Topical calcineurin inhibitors, such as tacrolimus (Protopic) and pimecrolimus (Elidel), suppress the immune system to control inflammation and can be used longer than steroids. Approved for atopic dermatitis, they can be prescribed off-label to treat guttate lesions in combination with steroid topicals or systemic treatments.
Light therapy, or phototherapy, is often the first-line treatment for people with moderate to severe guttate psoriasis that covers 10 percent or more of the body, according to the National Psoriasis Foundation. Narrowband ultraviolet B (UVB) light is most frequently recommended to reduce inflammation and slow the growth of skin cells.
Phototherapy treatment involves short periods of exposure to artificial UVB rays while standing inside a light box. A type of phototherapy called PUVA may also be prescribed. It combines exposure to UVA light with an oral medicine (psoralen) that makes skin more sensitive to that light.
Psoriasis symptoms typically improve or disappear in up to 90 percent of people using phototherapy. Phototherapy, however, is not for everyone. It involves multiple treatments over several weeks, can be expensive, and may not be available in all areas. Side effects include sunburn, dry skin, freckling, skin aging, and nausea or vomiting from PUVA medication. Phototherapy can also increase the risk of skin cancer, according to the American Academy of Dermatology.
Oral disease-modifying antirheumatic drugs (DMARDs) that suppress immune system activity are sometimes considered in combination with light therapy, or in cases where phototherapy is not available. These include methotrexate (Otexup) and cyclosporine taken short-term. Apremilast (Otezla), which decreases the number of molecules that cause inflammation, may also be considered for moderate or severe cases.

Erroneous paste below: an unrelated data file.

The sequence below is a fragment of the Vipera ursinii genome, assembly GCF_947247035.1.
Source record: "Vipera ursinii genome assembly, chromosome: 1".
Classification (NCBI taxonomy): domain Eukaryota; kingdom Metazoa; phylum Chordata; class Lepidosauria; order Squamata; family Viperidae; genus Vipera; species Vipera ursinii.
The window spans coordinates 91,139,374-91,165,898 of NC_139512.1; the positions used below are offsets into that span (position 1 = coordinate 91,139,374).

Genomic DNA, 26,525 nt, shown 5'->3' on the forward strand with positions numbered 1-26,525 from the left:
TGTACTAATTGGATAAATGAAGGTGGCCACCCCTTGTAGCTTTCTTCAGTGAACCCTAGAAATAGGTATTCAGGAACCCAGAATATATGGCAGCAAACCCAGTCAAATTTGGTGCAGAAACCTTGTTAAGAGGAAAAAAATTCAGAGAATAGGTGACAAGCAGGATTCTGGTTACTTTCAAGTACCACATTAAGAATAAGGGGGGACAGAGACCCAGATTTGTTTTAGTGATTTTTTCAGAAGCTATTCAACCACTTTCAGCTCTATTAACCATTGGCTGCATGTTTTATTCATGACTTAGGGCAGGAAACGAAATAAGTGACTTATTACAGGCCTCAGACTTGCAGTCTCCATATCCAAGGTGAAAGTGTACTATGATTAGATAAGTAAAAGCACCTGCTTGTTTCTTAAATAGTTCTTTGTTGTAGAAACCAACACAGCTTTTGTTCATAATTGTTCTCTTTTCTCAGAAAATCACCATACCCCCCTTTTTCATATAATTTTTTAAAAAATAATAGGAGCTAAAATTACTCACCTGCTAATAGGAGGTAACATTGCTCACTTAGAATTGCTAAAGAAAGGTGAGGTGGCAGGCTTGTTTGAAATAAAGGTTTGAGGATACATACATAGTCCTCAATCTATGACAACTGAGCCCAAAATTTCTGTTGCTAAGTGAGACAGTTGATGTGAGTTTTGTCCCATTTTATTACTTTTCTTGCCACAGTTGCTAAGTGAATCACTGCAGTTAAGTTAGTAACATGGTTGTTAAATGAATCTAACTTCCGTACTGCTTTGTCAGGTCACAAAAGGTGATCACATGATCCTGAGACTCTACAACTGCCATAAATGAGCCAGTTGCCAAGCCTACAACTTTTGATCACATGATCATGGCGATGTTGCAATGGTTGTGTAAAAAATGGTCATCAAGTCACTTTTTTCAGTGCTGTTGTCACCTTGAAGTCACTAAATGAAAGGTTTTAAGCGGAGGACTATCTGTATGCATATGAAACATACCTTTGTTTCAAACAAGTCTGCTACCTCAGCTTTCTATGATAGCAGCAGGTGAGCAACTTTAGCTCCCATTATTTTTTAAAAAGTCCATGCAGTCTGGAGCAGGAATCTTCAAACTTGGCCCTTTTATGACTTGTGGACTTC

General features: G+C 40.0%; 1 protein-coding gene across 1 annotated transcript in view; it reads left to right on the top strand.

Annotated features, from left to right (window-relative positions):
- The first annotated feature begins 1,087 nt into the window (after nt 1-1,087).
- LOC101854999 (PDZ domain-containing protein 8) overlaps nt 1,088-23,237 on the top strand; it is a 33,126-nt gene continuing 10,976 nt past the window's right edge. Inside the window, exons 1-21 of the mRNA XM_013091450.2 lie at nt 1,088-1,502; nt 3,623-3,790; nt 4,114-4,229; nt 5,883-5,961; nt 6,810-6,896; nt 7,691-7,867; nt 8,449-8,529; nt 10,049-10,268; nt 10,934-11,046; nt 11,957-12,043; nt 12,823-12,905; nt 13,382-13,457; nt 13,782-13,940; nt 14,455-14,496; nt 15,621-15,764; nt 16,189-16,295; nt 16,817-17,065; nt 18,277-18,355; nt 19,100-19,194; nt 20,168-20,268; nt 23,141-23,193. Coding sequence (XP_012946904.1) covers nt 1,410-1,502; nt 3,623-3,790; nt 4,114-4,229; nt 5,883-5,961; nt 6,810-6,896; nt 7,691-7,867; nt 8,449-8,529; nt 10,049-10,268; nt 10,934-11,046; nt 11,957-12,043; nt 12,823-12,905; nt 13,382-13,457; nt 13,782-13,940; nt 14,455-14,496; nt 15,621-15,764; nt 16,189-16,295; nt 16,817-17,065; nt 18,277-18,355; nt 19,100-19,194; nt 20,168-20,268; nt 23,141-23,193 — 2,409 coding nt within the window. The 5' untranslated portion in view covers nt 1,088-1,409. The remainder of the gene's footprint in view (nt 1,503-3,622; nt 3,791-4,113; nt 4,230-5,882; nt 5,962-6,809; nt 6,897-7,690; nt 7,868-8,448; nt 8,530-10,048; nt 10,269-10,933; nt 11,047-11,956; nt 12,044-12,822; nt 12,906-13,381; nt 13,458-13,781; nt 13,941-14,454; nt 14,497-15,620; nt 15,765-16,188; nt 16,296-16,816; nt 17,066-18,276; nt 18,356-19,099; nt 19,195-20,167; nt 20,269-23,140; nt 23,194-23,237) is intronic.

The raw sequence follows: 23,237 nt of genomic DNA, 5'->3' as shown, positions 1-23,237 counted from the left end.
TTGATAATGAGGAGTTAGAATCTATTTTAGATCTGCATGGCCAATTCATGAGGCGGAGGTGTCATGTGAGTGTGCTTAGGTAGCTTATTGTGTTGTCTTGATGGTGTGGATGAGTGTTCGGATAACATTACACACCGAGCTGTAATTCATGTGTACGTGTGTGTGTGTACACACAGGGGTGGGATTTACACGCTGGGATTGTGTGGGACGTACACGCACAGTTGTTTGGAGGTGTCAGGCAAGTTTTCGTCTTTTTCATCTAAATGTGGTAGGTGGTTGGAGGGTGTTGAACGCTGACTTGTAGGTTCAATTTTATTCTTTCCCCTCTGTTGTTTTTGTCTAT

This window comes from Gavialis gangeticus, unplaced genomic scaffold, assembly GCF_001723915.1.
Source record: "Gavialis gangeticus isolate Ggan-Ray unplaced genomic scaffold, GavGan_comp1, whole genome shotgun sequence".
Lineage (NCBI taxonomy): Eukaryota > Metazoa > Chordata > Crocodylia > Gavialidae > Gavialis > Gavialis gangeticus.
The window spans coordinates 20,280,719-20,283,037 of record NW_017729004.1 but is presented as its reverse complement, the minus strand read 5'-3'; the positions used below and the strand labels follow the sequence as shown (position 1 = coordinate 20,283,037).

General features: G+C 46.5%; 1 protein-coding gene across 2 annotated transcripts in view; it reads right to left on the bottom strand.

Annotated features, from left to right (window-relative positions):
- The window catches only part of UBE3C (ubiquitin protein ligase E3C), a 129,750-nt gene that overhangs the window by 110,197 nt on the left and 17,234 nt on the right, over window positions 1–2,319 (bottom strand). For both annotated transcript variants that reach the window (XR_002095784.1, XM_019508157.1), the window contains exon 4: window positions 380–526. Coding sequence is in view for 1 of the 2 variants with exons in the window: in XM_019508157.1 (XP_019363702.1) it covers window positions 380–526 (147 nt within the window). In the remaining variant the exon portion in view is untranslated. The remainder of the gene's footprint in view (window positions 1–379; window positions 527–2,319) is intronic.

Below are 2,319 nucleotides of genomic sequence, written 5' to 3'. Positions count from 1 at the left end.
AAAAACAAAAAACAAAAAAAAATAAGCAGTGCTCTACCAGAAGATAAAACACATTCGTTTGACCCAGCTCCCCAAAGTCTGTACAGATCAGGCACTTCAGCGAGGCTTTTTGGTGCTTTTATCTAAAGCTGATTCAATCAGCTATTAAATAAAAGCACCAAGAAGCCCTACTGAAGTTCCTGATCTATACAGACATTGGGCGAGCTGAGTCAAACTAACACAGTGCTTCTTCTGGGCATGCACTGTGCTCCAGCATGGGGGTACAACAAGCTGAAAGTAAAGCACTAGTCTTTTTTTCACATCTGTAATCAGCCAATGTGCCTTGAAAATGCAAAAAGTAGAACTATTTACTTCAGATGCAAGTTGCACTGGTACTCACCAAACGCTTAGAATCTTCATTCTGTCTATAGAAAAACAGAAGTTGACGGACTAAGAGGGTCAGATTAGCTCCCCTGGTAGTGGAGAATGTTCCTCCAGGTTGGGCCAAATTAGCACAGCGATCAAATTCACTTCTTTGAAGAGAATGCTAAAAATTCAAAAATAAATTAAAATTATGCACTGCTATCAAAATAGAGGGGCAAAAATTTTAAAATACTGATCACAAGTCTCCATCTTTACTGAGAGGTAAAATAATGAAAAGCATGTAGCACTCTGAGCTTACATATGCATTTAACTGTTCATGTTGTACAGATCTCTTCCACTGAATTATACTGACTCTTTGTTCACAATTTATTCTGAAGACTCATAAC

Biologic drugs work by altering parts of the immune system that promote inflammation. Although not a standard of care for moderate to severe guttate psoriasis, biologics show promise in controlling this form of the skin disease. The plaque psoriasis drug ustekinumab (Stelara) improved guttate psoriasis symptoms in a handful of case studies.
Other drugs that may be prescribed as a second-line treatment for guttate psoriasis include adalimumab (Humira), etanercept (Enbrel), and ixekizumab (Taltz). They’re administered by injection or infusion and are considered highly effective in reducing discolored, scaly lesions. Biologics have been known to increase the risk of infection and cancer.
To protect skin against irritation and injury, dermatologists also recommend a regular practice of home care that includes cleansing and moisturizing.
Moisturizers are an important part of any psoriasis treatment. These over-the-counter lotions, creams, and ointments help soften and remove dead skin cells. A good moisturizer can prevent psoriasis from getting worse. Use a fragrance-free moisturizer daily, after bathing, and whenever the area feels dry.
Wash skin gently with mild, fragrance-free cleansers. Avoid irritating antibacterial soaps or body washes. Adding emollients, such as bath oil or oatmeal, to the water can soothe raw, painful skin. The National Psoriasis Foundation publishes a list of approved personal care products that can also help reduce symptoms of guttate psoriasis.
There are several popular natural remedies for psoriasis, which might also provide relief for those with guttate psoriasis.
Guttate psoriasis may clear up in a few weeks or months. In some people, however, it can develop into plaque psoriasis or flare up again after another throat infection. Be sure to consult your doctor if you experience symptoms of guttate psoriasis.